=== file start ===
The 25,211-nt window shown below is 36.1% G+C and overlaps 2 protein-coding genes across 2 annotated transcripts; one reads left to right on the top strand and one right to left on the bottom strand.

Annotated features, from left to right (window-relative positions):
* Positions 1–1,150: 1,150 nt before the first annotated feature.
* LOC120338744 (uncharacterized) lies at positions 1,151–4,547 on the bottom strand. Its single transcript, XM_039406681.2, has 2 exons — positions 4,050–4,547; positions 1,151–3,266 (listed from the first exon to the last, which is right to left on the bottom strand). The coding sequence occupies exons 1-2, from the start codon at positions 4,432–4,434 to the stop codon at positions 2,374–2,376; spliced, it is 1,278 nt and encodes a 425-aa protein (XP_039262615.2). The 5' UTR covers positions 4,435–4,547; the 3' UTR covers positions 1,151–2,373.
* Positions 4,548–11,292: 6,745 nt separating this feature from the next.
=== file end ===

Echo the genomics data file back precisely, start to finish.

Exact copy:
The 25,211-nt window shown below is 36.1% G+C and overlaps 2 protein-coding genes across 2 annotated transcripts; one reads left to right on the top strand and one right to left on the bottom strand.

Annotated features, from left to right (window-relative positions):
* Positions 1–1,150: 1,150 nt before the first annotated feature.
* LOC120338744 (uncharacterized) lies at positions 1,151–4,547 on the bottom strand. Its single transcript, XM_039406681.2, has 2 exons — positions 4,050–4,547; positions 1,151–3,266 (listed from the first exon to the last, which is right to left on the bottom strand). The coding sequence occupies exons 1-2, from the start codon at positions 4,432–4,434 to the stop codon at positions 2,374–2,376; spliced, it is 1,278 nt and encodes a 425-aa protein (XP_039262615.2). The 5' UTR covers positions 4,435–4,547; the 3' UTR covers positions 1,151–2,373.
* Positions 4,548–11,292: 6,745 nt separating this feature from the next.